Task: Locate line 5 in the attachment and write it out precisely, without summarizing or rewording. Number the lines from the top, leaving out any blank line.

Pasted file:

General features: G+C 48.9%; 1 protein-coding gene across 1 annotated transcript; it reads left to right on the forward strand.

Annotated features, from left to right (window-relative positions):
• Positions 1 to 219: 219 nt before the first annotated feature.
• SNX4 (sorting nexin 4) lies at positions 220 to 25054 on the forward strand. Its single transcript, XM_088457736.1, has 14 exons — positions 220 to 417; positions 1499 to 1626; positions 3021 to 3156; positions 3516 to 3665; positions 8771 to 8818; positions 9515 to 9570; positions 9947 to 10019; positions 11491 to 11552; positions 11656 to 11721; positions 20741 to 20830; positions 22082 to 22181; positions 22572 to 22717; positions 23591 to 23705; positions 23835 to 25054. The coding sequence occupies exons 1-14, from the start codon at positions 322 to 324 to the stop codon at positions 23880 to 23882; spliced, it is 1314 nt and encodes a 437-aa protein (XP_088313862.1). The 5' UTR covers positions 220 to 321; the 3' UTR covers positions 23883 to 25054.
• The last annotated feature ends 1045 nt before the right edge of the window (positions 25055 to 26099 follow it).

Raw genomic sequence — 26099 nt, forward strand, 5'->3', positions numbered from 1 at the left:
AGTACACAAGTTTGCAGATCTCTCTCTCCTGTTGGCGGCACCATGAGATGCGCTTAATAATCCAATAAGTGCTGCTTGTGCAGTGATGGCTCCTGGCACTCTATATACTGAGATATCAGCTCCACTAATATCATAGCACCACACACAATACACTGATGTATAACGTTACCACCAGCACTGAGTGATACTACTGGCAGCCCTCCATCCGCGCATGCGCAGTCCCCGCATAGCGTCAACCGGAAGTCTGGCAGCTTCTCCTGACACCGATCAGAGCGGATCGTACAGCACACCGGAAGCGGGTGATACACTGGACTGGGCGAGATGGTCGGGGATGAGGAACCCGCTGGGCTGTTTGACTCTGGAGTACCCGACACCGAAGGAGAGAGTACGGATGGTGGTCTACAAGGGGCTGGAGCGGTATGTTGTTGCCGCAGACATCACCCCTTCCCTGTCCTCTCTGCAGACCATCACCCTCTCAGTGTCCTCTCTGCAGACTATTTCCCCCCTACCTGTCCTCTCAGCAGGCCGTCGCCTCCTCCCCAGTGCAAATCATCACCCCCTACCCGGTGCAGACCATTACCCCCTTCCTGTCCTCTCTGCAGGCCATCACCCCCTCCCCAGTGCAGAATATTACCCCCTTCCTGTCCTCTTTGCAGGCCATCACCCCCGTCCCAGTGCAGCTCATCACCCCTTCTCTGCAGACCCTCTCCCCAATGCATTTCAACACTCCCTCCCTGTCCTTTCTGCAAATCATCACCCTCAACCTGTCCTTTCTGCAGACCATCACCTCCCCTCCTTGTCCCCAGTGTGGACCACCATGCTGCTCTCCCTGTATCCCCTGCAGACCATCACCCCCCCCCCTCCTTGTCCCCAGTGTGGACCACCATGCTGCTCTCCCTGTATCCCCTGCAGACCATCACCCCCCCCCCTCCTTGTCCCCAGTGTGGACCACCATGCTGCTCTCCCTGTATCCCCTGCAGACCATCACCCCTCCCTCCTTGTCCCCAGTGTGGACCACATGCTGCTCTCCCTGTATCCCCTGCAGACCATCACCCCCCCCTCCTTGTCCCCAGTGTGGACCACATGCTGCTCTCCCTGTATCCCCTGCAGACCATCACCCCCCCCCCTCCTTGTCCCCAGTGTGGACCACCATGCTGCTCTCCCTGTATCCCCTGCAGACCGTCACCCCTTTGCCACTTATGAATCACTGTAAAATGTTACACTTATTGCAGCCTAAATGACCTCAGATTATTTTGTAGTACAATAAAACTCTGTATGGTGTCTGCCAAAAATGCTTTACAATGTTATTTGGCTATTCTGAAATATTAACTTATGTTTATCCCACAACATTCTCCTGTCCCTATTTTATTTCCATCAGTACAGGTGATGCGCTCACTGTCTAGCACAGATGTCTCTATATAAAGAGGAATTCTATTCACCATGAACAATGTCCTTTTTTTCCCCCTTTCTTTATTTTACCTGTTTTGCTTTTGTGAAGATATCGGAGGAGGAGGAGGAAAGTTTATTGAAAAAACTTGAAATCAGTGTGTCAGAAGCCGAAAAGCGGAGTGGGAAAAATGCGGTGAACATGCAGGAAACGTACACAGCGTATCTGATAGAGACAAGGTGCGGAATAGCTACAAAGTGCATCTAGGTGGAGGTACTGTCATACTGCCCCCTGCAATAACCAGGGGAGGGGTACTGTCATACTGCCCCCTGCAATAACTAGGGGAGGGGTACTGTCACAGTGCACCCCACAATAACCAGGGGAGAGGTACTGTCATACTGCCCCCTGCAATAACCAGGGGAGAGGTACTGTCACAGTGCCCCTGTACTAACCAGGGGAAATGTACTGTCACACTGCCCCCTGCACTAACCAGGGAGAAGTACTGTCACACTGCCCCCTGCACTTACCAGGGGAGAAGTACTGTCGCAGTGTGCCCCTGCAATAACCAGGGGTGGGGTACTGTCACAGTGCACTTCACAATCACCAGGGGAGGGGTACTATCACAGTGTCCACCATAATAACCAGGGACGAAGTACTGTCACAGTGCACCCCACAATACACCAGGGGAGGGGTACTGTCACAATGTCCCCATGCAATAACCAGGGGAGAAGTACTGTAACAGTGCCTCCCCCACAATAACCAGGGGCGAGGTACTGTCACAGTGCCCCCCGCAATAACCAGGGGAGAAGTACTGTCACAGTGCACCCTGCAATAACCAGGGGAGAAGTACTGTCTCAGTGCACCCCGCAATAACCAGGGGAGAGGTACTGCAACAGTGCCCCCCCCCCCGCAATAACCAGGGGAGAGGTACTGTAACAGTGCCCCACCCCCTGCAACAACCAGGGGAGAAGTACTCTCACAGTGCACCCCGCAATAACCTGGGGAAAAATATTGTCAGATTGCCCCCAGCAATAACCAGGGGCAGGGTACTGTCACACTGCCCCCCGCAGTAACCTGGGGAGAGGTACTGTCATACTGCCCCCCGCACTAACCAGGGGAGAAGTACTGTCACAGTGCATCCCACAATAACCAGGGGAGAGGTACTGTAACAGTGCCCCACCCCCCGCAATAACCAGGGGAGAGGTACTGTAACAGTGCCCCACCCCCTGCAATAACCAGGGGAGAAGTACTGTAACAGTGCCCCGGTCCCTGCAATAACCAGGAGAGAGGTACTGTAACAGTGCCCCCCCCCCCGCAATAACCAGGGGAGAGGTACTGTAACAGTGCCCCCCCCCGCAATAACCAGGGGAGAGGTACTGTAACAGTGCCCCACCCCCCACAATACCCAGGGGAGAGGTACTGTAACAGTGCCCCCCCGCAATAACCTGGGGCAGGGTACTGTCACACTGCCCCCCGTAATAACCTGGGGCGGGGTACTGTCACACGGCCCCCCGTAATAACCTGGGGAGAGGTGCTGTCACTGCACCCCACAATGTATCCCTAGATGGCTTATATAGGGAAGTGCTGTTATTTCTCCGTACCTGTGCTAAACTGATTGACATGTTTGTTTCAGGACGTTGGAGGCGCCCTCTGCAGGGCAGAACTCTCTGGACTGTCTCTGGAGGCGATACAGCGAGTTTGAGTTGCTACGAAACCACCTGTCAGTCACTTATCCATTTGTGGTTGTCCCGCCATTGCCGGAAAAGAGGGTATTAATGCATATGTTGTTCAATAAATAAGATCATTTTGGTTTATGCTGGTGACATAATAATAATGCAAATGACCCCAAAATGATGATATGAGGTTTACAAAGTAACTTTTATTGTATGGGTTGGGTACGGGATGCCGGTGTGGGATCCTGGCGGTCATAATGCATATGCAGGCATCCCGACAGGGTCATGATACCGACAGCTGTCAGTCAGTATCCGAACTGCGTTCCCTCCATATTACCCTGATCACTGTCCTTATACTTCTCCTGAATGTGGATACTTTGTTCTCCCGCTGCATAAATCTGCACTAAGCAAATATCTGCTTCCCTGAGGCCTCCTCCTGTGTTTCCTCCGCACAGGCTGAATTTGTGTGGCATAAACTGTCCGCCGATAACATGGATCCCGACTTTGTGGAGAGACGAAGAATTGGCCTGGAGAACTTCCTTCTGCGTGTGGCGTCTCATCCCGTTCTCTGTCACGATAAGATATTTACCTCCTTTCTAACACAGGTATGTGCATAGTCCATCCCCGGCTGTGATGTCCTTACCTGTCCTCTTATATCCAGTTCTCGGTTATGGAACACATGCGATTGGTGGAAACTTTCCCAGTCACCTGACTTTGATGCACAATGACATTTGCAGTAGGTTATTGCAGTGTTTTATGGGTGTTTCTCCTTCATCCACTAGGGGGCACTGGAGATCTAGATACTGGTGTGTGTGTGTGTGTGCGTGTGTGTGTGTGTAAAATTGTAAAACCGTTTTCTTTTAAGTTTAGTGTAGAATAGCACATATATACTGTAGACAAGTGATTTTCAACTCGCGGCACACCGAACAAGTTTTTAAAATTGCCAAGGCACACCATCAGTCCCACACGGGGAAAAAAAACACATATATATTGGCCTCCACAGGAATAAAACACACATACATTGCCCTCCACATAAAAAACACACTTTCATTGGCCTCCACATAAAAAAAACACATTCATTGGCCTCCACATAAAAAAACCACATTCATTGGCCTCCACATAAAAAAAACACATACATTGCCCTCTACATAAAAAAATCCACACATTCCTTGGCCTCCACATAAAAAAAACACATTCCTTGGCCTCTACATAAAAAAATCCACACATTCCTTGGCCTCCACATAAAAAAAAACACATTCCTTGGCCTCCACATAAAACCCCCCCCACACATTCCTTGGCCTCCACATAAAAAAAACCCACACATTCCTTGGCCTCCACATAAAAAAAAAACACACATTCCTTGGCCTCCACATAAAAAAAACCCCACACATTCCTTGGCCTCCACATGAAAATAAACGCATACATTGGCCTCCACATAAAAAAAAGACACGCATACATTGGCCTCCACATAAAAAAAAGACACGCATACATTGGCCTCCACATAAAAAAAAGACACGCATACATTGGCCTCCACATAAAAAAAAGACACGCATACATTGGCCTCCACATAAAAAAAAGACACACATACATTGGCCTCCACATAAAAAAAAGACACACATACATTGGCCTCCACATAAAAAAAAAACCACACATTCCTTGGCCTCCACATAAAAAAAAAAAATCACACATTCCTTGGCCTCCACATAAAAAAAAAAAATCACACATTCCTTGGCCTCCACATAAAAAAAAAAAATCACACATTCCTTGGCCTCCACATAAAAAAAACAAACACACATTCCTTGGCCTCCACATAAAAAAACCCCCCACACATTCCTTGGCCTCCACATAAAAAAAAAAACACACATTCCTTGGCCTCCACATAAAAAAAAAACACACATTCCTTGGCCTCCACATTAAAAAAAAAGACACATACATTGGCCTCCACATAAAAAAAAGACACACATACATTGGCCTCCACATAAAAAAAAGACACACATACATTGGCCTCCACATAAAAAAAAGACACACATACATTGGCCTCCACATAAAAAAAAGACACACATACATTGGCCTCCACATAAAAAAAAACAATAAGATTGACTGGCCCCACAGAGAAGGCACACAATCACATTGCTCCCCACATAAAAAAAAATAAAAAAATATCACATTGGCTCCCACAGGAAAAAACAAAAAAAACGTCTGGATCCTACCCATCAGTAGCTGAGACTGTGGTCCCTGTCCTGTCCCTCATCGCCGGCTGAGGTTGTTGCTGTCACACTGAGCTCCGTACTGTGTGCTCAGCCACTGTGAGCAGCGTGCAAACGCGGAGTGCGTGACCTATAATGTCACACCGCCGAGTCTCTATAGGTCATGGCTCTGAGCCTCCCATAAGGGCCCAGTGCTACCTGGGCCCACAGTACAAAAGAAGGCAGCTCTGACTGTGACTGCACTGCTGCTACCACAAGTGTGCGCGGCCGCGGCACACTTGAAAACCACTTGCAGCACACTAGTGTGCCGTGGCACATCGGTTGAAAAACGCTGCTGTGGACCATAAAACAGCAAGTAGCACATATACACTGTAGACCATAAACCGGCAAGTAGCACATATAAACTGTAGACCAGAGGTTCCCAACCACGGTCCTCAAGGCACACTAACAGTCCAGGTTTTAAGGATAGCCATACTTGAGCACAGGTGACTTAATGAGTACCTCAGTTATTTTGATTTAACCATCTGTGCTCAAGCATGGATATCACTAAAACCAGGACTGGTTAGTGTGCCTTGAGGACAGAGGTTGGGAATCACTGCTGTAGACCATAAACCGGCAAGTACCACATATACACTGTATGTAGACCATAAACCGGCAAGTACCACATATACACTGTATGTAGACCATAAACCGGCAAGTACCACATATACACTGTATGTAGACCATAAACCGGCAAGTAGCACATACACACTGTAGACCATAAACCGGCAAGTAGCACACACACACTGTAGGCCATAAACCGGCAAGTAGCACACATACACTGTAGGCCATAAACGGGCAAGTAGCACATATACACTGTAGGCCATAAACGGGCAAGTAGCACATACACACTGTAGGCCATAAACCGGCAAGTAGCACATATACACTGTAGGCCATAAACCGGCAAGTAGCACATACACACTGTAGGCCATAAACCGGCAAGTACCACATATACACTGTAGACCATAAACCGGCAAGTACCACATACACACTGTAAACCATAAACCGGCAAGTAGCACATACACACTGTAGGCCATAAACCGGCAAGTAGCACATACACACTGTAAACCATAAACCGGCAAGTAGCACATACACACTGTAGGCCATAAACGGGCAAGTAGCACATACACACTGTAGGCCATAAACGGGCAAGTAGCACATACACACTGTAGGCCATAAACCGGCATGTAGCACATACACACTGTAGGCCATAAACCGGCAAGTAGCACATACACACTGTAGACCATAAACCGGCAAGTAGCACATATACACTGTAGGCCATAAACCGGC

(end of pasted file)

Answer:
• The last annotated feature ends 1045 nt before the right edge of the window (positions 25055 to 26099 follow it).